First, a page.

The device itself didn't look any impressive:

http://www.robotrontechnik.de/bilder/PCs/EC1835/EC1835_transputer_k...

Nice intention, but too little too late. It never got any customers using it.

Reply Score: 4

Fascinating.
by lproven on Sat 22nd Mar 2014 11:10 UTC
lproven
Member since:
2006-08-23

[/Spock]

More info than I've ever read about Helios before. I didn't realise it lacked memory protection and was essentially one-task-per-Transputer before. That is more limited than I realised.

But still... I wonder if it could be ported to run on a Tilera chip?

http://www.tilera.com/products/processors/TILE-Gx_Family

Reply Score: 3

RE: Fascinating.
by BlueofRainbow on Sat 22nd Mar 2014 12:18 UTC in reply to "Fascinating."
BlueofRainbow Member since:
2009-01-06

I don`t see why one-task-per-Transputer is limiting.

No matter how one cuts the proverbial hair, a processing unit can only execute one task in a given unit of time.

Multi-tasking carries a pricey overhead related to task-switching. Now, if the tasks are associated to processing units on a one-to-one relationship and there is an efficient and safe management scheme for the common resources (I/O, physical memory, virtual memory), then who knows?

From what I remember, efficient inter-Transputer communication was necessary and Inmos came up with a number of innovative technical solutions - some of them still with us. I believe that there is one IEEE standard based on Inmos solution - don`t remember the details though.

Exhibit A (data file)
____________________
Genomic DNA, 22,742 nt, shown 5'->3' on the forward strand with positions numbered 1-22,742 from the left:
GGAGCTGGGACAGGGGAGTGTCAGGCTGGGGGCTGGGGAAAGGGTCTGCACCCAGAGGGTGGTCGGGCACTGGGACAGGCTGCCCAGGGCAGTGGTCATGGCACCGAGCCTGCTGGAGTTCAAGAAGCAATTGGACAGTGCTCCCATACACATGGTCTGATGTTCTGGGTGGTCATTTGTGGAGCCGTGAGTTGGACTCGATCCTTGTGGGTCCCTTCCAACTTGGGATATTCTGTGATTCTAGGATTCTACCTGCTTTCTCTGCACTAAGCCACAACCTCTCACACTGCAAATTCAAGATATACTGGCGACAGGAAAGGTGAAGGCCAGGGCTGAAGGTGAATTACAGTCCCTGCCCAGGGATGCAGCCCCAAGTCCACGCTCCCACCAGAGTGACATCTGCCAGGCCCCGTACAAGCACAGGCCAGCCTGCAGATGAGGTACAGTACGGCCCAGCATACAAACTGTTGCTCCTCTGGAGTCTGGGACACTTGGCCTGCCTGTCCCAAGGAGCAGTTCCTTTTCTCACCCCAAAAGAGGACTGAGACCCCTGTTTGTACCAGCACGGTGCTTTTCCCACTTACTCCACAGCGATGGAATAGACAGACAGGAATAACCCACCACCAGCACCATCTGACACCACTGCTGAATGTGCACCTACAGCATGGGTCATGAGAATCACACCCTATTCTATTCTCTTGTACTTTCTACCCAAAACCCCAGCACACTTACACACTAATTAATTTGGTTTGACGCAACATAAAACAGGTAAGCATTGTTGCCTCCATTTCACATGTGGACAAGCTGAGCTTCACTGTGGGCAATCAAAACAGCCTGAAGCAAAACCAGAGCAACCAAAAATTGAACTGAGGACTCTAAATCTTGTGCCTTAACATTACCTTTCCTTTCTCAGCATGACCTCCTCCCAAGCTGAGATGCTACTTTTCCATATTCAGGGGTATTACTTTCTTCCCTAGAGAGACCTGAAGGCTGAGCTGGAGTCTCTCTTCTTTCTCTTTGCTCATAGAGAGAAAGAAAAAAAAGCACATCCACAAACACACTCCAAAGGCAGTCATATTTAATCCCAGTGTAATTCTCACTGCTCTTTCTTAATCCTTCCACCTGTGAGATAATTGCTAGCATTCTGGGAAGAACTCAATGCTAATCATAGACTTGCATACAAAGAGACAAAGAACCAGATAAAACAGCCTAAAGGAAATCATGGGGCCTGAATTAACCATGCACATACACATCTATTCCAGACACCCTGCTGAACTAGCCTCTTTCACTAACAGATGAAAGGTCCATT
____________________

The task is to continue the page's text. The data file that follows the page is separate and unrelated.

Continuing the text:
Reply Score: 2

RE[2]: Fascinating.
by jockm on Sat 22nd Mar 2014 15:02 UTC in reply to "RE: Fascinating."
jockm Member since:
2012-12-22

That is a fair point when there are transputers in the world. But ported to a modern architecture that would mean Helios could run 4-12, processes at a time ... without a memory manager.

A big part of why Helios could get buy with a MMU was because it relied on the message passing architecture of the Transputer and thus limiting the areas where were apps could overwrite other apps memory (though far from entirely)

Helios would be rather interesting on the Cell processor, or Tilera chips mentioned elsewhere, or the XMOS stuff (if they ever allow more than 64K per chip).

But on the kinds of architectures most people would run it on, that kind of one process per core approach is going to be very liniting

Reply Score: 5

RE[2]: Fascinating.
by tylerdurden on Sat 22nd Mar 2014 21:04 UTC in reply to "RE: Fascinating."
tylerdurden Member since:
2009-03-17


No matter how one cuts the proverbial hair, a processing unit can only execute one task in a given unit of time.


That depends on how you define processing unit, execute, and task.

Furthermore, although context switch overhead was a significant factor way back in the single/low double digit MHz era, in the GHz designs of today the number of instructions between interrupt ticks is so large that context switch overhead is basically noise.

Reply Score: 6

Transputers
by Treza on Sat 22nd Mar 2014 18:27 UTC
Treza
Member since:
2006-01-11

I have fond memories of Transputers.
I once created carrier cards and interfaces for TRAMs (Transputer Modules) for a Radio Astronomy lab.
The Transputers were eventually replaced by Analog Devices SHARC DSPs whose 6 link ports were similar to Transputer links. Because the T9000 failed.

Our parallel computer had >40 SHARCs daisy chained...

Transputers pioneered many original concepts, for example the OCCAM language for parallel / dataflow processing.

Maybe there is currently a revival of parallel computers with NOCs architectures.

Reply Score: 4

RE: Transputers
by Kochise on Sat 22nd Mar 2014 20:12 UTC in reply to "Transputers"
Kochise Member since:
2006-03-03

T-800 failed, T-1000 failed, no wonders T-9000 failed as well to kill John Connor.

Kochise

Reply Score: 4